Apparently, the BONES of a WHALE are to be put on display in the National History Museum. No, it’s not Sir Mr the Merciless on Mr Andy Marr’s sofa!
THAT was mostly jolly good, with a strong riposte to the polling figures and the comeback to questions about Lebit was good, once past the groan-inducing “Lembit is Lembit”, but one tip for Sir M: try not to dismiss the idea of a referendum on Scottish independence because people aren’t interested in “yet more constitutional activity”, just after you’ve called for a new constitutional settlement for the whole country.
We believe in proportional representation and that means in making coalitions after the elections, and THAT means being willing to negotiate with other parties over which policies they have their hearts set on. We all know there are policies WE do not want to give up!
Anyway, speaking of ANCIENT and TERRIBLE powers, Daddy has been listening to some more DOCTOR WHO.
Clue to Daddy Alex: remember not to read this until you have heard the recording we made for you!
After, I have to confess, a certain disappointment with the first two stories in this “season for radio”, this came as a real delight, a story based around ideas and driven by the characters that properly filled its time.
The TARDIS arrives… well somewhere. The continuity announcer said it was Greece, two thousand years ago but there’s nothing to say that that is really when the story is set. Sure, there are characters calling themselves Zeus, Hera, Ares and Ganymede but they also confess among themselves that these are not their real names. And we don’t meet any genuine locals – although the “gods” allude to having locals to rule. So it could be classical Greece, and an “explanation” of their gods. But equally it could be a future Earth colony where the characters here have merely adopted the names and styles of the classical gods.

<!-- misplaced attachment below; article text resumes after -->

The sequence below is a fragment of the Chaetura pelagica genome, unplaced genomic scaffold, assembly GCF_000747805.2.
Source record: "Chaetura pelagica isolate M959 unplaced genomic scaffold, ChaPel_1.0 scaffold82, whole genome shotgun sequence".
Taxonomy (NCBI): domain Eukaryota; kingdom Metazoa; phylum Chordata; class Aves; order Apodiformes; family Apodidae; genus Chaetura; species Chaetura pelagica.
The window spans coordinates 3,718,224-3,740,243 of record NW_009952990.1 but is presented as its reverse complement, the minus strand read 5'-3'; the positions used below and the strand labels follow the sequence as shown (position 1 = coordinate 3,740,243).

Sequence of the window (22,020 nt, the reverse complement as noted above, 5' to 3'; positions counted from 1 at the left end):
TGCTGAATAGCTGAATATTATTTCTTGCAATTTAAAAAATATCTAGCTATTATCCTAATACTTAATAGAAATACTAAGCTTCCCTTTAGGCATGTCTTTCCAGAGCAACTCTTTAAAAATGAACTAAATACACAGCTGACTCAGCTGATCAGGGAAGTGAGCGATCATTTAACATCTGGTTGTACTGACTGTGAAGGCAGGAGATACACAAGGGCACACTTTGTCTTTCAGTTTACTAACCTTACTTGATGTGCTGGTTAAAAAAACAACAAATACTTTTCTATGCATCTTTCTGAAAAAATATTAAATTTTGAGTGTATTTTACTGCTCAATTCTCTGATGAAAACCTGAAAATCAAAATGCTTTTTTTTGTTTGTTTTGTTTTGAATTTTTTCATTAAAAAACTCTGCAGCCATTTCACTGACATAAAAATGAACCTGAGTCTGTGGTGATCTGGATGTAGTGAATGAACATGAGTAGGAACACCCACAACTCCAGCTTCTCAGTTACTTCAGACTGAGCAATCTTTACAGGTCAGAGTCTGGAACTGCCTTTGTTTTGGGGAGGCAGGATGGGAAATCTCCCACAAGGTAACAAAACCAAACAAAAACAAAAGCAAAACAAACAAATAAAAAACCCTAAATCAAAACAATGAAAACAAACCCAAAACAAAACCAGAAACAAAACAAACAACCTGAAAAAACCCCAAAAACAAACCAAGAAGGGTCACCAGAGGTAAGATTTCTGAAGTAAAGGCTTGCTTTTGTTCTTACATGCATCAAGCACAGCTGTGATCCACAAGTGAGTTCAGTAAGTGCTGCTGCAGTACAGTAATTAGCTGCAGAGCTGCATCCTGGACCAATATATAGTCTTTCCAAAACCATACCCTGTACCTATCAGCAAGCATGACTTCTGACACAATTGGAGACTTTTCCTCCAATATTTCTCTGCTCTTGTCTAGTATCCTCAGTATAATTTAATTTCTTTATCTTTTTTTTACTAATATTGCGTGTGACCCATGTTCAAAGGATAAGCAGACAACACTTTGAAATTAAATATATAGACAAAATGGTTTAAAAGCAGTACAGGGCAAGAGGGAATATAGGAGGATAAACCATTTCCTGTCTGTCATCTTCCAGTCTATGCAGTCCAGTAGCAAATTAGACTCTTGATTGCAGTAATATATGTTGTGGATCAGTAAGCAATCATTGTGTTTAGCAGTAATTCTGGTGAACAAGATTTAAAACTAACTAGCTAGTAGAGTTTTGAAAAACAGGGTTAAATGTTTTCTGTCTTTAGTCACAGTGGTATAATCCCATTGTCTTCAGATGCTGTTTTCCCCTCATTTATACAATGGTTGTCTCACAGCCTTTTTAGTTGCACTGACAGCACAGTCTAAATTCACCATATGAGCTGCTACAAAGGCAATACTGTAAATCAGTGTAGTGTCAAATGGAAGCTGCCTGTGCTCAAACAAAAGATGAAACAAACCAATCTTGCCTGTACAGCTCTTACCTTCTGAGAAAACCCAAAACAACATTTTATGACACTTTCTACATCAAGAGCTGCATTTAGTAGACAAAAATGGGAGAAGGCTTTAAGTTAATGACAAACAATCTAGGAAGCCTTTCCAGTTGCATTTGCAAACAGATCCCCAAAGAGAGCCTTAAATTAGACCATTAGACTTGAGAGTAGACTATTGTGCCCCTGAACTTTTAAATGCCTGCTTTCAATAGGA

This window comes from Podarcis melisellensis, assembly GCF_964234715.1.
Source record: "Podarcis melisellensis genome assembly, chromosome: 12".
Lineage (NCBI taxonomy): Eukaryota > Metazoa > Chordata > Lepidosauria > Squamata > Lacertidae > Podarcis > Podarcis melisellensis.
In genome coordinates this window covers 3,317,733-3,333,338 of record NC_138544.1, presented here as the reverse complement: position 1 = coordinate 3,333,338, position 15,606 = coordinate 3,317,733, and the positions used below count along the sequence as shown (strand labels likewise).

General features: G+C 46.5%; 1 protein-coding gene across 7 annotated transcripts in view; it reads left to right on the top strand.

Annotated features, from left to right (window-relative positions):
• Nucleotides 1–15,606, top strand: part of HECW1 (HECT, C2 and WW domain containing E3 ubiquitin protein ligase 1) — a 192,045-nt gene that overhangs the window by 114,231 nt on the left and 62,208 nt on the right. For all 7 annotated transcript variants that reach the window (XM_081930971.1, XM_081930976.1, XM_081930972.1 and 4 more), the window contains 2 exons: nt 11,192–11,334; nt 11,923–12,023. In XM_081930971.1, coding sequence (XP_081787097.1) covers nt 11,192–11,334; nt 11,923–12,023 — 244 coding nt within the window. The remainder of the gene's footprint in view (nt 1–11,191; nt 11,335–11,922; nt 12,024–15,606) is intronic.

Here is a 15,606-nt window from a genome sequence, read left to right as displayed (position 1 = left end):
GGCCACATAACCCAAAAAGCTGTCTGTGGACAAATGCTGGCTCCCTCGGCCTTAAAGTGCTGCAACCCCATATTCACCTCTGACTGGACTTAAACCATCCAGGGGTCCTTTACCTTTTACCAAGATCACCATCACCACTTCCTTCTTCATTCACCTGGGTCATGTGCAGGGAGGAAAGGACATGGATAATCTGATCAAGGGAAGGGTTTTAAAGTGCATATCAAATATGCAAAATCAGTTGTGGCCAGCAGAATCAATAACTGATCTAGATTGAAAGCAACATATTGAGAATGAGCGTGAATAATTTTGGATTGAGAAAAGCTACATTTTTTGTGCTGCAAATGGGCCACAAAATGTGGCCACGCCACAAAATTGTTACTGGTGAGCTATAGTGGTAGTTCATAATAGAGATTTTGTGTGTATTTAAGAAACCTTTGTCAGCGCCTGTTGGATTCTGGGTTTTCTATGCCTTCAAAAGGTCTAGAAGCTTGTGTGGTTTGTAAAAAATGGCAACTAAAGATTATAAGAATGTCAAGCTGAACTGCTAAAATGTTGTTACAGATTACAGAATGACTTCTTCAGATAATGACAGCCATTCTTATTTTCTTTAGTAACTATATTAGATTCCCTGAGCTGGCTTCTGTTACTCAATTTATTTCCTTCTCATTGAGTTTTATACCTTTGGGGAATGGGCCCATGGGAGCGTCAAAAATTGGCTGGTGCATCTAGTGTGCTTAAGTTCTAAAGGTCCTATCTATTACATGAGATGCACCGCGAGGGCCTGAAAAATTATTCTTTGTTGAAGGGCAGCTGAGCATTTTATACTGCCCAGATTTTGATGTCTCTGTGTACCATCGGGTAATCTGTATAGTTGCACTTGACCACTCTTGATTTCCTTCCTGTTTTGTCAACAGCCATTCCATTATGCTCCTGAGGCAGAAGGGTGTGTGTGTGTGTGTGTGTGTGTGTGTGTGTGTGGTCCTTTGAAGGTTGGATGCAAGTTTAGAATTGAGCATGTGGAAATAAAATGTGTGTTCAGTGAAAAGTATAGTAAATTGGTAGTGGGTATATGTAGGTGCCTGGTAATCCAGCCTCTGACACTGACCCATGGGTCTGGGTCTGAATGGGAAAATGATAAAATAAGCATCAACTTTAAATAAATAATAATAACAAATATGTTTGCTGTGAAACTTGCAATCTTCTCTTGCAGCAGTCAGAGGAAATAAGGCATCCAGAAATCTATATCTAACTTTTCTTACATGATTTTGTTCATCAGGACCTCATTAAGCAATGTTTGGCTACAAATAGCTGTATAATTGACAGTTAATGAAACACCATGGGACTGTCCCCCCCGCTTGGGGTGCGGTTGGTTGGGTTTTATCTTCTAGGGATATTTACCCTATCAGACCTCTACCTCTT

Importantly, this doesn’t actually matter. The story isn’t about anything so mundane as “explaining” that those people who the Greeks called gods were actually aliens or time travellers. In fact, the story toys cheekily with exactly our expectation that it is that sort of tale, having characters refer to “chariots of the gods” only for them to be quickly debunked as “helicopters”. It’s soon revealed that all the talk of “magic wands” and “ether trumpets” is just twaddle to keep in character. Because what is really going on here is men playing god – and in more than one sense.